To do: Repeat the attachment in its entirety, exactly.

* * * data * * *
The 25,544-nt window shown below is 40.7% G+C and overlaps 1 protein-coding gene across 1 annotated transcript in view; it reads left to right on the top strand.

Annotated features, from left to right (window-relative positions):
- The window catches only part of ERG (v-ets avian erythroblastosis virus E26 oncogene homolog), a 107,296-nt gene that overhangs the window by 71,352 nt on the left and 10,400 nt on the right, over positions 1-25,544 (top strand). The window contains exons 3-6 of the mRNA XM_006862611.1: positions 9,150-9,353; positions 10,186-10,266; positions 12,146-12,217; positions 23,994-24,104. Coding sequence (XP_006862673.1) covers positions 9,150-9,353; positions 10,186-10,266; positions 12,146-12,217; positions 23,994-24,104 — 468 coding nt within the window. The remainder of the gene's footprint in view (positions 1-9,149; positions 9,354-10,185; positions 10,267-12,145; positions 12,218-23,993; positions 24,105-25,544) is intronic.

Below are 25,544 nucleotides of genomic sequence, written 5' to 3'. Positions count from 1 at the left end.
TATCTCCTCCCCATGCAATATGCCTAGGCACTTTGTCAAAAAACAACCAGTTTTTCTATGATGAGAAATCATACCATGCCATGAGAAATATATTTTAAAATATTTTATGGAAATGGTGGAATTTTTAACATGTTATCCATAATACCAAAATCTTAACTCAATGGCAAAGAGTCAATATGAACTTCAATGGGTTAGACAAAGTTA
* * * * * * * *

The 25,544-nt window shown below is 40.7% G+C and overlaps 1 protein-coding gene across 1 annotated transcript in view; it reads left to right on the top strand.

Annotated features, from left to right (window-relative positions):
- The window catches only part of ERG (v-ets avian erythroblastosis virus E26 oncogene homolog), a 107,296-nt gene that overhangs the window by 71,352 nt on the left and 10,400 nt on the right, over positions 1-25,544 (top strand). The window contains exons 3-6 of the mRNA XM_006862611.1: positions 9,150-9,353; positions 10,186-10,266; positions 12,146-12,217; positions 23,994-24,104. Coding sequence (XP_006862673.1) covers positions 9,150-9,353; positions 10,186-10,266; positions 12,146-12,217; positions 23,994-24,104 — 468 coding nt within the window. The remainder of the gene's footprint in view (positions 1-9,149; positions 9,354-10,185; positions 10,267-12,145; positions 12,218-23,993; positions 24,105-25,544) is intronic.

Below are 25,544 nucleotides of genomic sequence, written 5' to 3'. Positions count from 1 at the left end.
TATCTCCTCCCCATGCAATATGCCTAGGCACTTTGTCAAAAAACAACCAGTTTTTCTATGATGAGAAATCATACCATGCCATGAGAAATATATTTTAAAATATTTTATGGAAATGGTGGAATTTTTAACATGTTATCCATAATACCAAAATCTTAACTCAATGGCAAAGAGTCAATATGAACTTCAATGGGTTAGACAAAGTTA